It’s Immaterial – Driving Away From Home
If you ask me about the center of English creativity in the early 80s, I have little doubt. Of course, the big record majors were based in London and therefore the successful records and bands generally formed there, also according to the indications of the majors. Then we must remember the case of Basildon, where from the same (clearly excellent) music school came out a few years later two illustrious fellow citizens, Vince Clarke and Alison Moyet, and so the small center of Basildon became the birthplace first of Depeche Mode and then of Yazoo.
There was, however, one area of England, with a very strong industrial and working-class connotation, where the strongest and most sincere passions were expressed in all fields. We are talking about the Liverpool area, and the whole estuary of the River Mersey, what is now called Merseyside. Just as in football in those years Liverpool FC of Dalglish, Sounness, Clemence and many others embodied the ambition to conquer the world, in the same way even in music many groups formed that expressed undisputed originality and quality. Then of course, they ended up having less visibility and less resources, away from the London music center, but it’s a fact that certain groups reached peaks of creativity and originality.
Examples include the entire career of the great Pete Wylie and his The Mighty Wah with the beautiful Come Back, paired with the missed Josie Jones. Or even China Crisis, who found great success only with Black Man Ray but had years of career behind them.
And the story of China Crisis is similar to the story of another group that also formed in Liverpool in 1980, released a series of singles and Extended Play, a rather original format with four of five songs, essentially a forerunner of the mix, records that still ran at 45 rpm but contained about fifteen minutes of music on both sides. This group had also seen members leave and others arrive, until they remained with only two members, John Campbell and Jarvis Whitehead, and in essence in the first five years of their career they never released a real album, but only a series of these EPs. We are of course talking about It’s Immaterial, a name that suddenly became visible and famous in April 1986, when their most famous song, the beautiful Driving away from home (Jim’s tune), came out. And that year they finally released their first album, with the curious title Life’s hard and then you die.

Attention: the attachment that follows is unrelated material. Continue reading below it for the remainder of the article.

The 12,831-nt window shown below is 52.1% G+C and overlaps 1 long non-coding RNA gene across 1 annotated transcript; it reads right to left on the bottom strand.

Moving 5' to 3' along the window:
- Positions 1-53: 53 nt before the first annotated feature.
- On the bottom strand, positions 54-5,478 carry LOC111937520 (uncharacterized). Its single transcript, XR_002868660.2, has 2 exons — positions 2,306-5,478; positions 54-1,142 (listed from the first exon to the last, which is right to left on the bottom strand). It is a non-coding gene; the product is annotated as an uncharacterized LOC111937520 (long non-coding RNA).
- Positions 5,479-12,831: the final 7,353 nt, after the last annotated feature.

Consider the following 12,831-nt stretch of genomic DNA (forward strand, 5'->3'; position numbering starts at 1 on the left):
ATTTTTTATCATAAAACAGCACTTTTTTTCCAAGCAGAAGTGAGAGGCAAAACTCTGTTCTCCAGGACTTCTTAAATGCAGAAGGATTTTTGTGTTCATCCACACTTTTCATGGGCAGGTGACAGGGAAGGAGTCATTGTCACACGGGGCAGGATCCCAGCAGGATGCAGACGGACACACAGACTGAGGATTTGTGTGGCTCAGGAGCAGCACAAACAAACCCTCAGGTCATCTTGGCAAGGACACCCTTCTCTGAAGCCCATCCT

The song is absolutely simple, they sing in choruses and speak in verses. The protagonist wants to escape, and a car ride in the evening becomes the symbol of freedom. So he invites a friend (or more friends, or perhaps an imaginary friend) to get in the car with him for a wandering ride. And the song is the actual conversation, like we’re in that car too, or maybe we’re in the passenger seat (on the left side, in this case) while John’s driving. And so here’s the proposal to go all the way to Manchester, Campbell’s birthplace, taking the M62 motorway, it’s only thirty-nine miles and forty-five minutes away.
We don’t know if they really reach Manchester, but probably not, because shortly after the urge to escape gets stronger, and Campbell proposes to go further north, to Newcastle, or maybe even to Glasgow, where he has friends he can call and where there are a lot of nice places to see.
The video alternates scenes of Campbell and Whitehead in the car with other people, to quite surreal scenes, but they have in common the fact of evoking distant places. And so the special effects (quite handy crafted even for those times) that we see at the end of the video mention places like Delhi, Beijing, Fujiyama, Bangkok, Australia.
And in a frame we can even see a map with the indication of the South Pole!
In short, in a matter of minutes and a few notes, It’s Immaterial have really managed to get us in the car with them to escape our daily life and go even further, far beyond Manchester!
It’s Immaterial on Wikipedia